- The policy will detach assessments of student knowledge from assessments of student behaviour. Reductions in grades for cheating, in other words, distort the picture of the cheater’s academic ability.
- The policy will encourage wayward students to complete their assessments.
“We want to encourage students to do their best work and not to give up,” said Rice [chief executive of education for the Eastern School District]. “We are a district that believes in hope and second chances and we want our policies and practices to reflect that.”
Viewed as a measure directed at an individual case of cheating, the policy seems to make sense. An educator learns little about the knowledge that a student possesses from work that was plagiarized, say. Provided that the make-up assessment is not similarly cheated, better information can be obtained. And, indeed, the student is given a second chance.
Of course, problems may arise that are more easily viewed from a broader perspective. For example, the policy will create more work for teachers, who may well have to set and grade more work per student than before. Will teachers be given more time and resources, or smaller classes, to compensate for the new policy? (I doubt it.) If not, the policy may discourage teachers from making the effort to identify and deal with cheating students.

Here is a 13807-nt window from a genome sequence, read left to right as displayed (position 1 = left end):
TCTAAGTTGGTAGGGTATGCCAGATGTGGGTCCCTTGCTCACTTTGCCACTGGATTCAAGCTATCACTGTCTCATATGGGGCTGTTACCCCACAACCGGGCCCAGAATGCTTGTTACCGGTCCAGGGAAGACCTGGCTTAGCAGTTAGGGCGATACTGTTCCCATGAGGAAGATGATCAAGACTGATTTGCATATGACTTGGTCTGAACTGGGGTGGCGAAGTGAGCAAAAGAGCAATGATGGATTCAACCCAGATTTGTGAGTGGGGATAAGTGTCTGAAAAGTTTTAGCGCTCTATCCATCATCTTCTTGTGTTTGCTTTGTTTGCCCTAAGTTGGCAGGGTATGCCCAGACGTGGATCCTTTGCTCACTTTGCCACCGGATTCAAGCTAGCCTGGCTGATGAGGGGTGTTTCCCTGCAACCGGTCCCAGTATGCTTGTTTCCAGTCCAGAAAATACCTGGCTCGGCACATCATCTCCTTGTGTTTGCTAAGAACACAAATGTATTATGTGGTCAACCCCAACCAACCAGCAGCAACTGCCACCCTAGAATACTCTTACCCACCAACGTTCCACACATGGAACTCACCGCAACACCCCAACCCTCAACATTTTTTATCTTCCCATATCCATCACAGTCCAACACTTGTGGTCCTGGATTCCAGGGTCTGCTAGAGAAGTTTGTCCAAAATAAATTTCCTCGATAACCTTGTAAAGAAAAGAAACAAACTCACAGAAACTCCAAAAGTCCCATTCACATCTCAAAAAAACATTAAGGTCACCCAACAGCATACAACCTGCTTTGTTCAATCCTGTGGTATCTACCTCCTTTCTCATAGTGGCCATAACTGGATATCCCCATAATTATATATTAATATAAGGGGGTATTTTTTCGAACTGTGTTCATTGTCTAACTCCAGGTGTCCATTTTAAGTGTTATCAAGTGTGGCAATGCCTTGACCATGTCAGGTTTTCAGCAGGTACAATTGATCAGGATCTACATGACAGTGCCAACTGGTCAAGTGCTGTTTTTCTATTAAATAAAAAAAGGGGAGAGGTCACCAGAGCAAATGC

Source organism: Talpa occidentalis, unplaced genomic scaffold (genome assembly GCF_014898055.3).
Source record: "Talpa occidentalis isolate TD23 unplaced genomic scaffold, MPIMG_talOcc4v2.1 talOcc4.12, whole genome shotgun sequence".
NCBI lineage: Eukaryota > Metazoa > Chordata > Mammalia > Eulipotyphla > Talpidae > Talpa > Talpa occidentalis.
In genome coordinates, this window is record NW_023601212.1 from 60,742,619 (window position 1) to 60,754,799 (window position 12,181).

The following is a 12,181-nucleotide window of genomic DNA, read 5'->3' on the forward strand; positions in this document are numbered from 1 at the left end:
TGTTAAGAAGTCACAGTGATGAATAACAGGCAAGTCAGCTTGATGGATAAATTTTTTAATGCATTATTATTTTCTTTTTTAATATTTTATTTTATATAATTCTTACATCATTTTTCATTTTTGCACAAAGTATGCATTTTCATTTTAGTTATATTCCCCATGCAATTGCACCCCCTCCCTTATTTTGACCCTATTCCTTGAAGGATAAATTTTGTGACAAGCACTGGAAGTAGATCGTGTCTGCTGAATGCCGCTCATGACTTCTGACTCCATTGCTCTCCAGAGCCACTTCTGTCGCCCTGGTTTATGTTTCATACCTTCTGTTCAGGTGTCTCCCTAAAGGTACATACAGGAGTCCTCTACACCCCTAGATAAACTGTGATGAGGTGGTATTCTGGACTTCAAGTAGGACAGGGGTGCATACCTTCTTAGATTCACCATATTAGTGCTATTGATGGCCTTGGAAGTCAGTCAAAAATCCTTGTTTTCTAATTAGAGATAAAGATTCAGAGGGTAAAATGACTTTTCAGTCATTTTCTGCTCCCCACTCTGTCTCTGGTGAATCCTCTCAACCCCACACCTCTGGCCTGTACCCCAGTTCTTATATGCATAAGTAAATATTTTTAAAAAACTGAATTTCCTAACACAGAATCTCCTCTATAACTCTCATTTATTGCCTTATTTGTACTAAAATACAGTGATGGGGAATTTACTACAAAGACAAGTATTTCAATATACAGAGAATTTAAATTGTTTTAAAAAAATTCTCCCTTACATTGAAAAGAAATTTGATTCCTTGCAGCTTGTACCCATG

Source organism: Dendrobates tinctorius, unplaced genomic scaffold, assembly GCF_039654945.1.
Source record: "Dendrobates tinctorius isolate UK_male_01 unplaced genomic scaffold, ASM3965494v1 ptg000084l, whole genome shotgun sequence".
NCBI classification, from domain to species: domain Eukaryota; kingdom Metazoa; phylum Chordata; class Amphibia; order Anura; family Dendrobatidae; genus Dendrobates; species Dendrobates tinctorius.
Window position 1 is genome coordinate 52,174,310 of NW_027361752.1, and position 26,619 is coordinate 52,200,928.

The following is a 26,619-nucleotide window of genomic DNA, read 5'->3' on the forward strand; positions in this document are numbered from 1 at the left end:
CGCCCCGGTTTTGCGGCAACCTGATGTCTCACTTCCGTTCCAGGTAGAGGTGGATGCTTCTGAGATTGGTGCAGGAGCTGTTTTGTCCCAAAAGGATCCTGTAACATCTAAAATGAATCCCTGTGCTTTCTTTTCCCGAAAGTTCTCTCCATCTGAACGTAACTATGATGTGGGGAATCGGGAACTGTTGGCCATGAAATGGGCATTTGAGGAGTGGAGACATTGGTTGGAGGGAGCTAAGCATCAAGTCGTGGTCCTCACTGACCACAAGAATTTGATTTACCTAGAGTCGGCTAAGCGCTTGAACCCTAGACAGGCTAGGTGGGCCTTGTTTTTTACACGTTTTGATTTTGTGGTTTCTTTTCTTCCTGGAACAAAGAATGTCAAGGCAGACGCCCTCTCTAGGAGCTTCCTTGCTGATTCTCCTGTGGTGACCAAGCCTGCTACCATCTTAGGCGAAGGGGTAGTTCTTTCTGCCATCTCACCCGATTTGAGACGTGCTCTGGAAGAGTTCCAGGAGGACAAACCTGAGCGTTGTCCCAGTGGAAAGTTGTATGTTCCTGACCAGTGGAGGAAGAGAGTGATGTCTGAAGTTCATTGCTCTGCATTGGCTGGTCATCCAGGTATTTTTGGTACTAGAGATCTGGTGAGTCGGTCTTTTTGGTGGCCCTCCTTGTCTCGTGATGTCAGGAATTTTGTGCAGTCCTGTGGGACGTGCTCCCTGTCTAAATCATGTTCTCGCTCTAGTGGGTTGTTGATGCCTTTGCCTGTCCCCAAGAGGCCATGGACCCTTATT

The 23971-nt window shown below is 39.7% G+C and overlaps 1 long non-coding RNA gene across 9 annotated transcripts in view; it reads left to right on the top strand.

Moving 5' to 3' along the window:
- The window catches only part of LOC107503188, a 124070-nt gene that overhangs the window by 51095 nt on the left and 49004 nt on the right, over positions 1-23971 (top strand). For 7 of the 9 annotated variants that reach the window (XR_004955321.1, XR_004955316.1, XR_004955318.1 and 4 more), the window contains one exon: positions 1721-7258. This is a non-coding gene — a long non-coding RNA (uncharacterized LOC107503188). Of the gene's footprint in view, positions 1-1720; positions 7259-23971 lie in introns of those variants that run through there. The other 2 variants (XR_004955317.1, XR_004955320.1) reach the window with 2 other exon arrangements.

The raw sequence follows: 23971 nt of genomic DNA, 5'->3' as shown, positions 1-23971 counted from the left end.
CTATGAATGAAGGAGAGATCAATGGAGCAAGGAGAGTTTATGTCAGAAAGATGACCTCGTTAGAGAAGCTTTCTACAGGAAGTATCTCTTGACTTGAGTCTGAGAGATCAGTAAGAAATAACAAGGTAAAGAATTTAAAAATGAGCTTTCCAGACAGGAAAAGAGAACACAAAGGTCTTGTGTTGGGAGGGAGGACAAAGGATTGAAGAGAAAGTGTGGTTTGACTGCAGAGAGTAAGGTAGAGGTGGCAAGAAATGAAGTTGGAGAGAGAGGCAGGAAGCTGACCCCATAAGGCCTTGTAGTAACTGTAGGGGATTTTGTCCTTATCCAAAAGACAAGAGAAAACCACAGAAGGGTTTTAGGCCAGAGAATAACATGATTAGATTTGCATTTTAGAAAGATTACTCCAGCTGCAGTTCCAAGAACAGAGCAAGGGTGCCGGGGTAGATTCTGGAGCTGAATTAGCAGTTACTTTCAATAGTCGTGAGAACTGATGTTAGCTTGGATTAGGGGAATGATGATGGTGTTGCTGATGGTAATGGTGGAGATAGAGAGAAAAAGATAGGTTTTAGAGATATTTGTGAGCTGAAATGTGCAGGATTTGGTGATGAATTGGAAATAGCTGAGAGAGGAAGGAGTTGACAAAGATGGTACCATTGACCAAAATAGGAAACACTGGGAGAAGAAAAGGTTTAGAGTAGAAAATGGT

Also, the policy may actually incentivize cheating. Suppose that a student is unprepared for a test. The option of writing the test honestly will likely result in a low mark. However, the option of cheating will likely result in a higher mark. If the student is caught cheating, then there is always a second chance. By providing a possibility of over-achieving, this policy may have the effect of inflating the performance of cheating students instead of measuring it more accurately.
Also, consider the potential effect on other students who do not cheat. The procedure will probably strike them as unfair (from the article’s comments):
I get 70 on test and not cheating You get 69 for cheating and not studying .given a second chance and you make 80 HMM .Society is disinergrating with morals and values now we are teaching in school that its ok to cheat.Whats wrong here?